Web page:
Creatabot is a project that connects, promotes and supports creativity. Based in Medway, UK.
You won’t need telling how important social networking is to filmmaking these days. It has become an essential tool of the trade. Facebook is great for getting friends and friends of friends onboard with your projects but it’s Twitter where things get really interesting. I have had a Twitter account for years but only really started using it at the start of the year. Almost instantly I started meeting all sorts of incredible people. Yes, people who I might work with but also people who you can learn from. As the old saying goes, independent doesn’t mean alone; and with Twitter you certainly enjoy a feeling of comradeship with other filmmakers, at all levels, working hard to make projects work.
It’s been a busy year for me full of networking and beginning new projects. Of course, my main priority is to make a new short film and a second feature film but I also had released a DVD of my short films and my musical project 7th Adventure Recordings had just released a debut CD. You can see them here: www.themoontheeye.co.uk/onlineshop
Also with new contacts and friends being made left right and centre a couple other projects barged their way to the front of the queue. As well as this diary I also write a series of articles about the arts scene where I live in Medway, Kent, UK. You can read them here:
After writing about a couple of local musicians it grew into something interesting. I was asked to make a video for the upcoming single by Medway band Stuart Turner & The Flat Earth Society. I listened to the track and straightaway I wanted to work on the 1930’s feel of the song. I shot, as I often do, very fast and edited within a couple of days or so. You can see the video to ‘Call Me Dave’ by Stuart Turner & The Flat Earth Society here:
Following this I was asked by Lupen Crook to make a video for the lead single from his new album. The deadline was very tight on this on. I worked day and night to pull off an ambitious shoot, people kept dropping out, as is often the way with non-funded projects but, if you have time you can get anything done. You either need time or money. We had neither. In the end the idea had to be shelved.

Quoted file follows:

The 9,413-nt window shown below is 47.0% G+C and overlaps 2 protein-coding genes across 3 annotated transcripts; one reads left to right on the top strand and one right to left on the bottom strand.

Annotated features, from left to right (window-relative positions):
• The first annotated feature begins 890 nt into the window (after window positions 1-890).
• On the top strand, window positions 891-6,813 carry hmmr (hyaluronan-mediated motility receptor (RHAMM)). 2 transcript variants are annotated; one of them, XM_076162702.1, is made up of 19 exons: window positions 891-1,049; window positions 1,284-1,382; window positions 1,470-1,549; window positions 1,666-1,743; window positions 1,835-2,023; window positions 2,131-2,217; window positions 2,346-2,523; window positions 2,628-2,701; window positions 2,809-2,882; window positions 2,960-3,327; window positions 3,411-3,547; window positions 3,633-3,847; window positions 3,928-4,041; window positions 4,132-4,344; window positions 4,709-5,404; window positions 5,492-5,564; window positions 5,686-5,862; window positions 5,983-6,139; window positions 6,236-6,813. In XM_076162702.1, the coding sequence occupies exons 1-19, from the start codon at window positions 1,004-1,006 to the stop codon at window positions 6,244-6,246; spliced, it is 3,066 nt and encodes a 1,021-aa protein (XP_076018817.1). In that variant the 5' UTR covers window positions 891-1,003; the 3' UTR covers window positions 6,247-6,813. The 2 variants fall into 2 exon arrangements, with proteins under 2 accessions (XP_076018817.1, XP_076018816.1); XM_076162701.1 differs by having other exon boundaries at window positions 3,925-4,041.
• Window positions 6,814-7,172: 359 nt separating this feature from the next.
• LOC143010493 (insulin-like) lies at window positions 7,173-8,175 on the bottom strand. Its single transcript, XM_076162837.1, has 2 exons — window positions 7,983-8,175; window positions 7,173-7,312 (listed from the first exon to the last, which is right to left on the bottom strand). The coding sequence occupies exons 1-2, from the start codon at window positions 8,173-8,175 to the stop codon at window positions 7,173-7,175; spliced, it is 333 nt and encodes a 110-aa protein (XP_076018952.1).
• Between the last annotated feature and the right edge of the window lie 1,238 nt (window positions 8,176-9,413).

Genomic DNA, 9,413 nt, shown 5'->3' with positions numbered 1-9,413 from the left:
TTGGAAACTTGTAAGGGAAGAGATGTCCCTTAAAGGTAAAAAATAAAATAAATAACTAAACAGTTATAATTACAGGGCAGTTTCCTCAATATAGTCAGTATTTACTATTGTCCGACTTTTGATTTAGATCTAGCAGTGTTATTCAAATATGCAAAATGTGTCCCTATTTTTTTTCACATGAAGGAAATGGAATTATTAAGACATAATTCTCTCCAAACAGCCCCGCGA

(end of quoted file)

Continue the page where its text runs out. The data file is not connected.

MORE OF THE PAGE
It was a pity but also a bit of a relief as I could now take myself away from that particular project and get back to the long delayed writing. It was a struggle. One of my problems (it happens to be a strength too) is that I have MANY projects on the go. It became very easy to work on different projects but not really the ones I needed to. Writing is hard, at least for me. Any distraction would take me away from it.
Then came a family holiday in France. A secluded little place, no internet. It meant my online conversations, my networking had to cease. It worked. I started to think once more about, firstly, my next short film called Dreamplayr. I needed to think about those characters, the situation, the problems. I needed to stop thinking about my other projects for a while. I needed to stop thinking about Twitter and Facebook and networking. I even tried to write something but, and here is where it got scary, I couldn’t write a thing. Well, nothing that was any good anyhow. It felt like I really needed to get to the bottom, to totally switch off. So, rather than panicking, I put my pen down and just let my mind sink to the bottom. No doubt the vast array of French cheeses and wines on offer helped with that. On the way home I could feel that, somehow, the story was ready.
Once I returned I switched on my computer and wrote Dreamplayr very quickly. I’m happy with it. It works. I will cast and start shooting that very soon.
And so it seems that, for me at least, in order to communicate with the characters I’m writing about the only course of action is to retreat into solitude. Perverse though it sounds to find out more about life and people we have to retreat from it. At least for a while.
This article previously published by The Indie Times (www.theindietimes.com)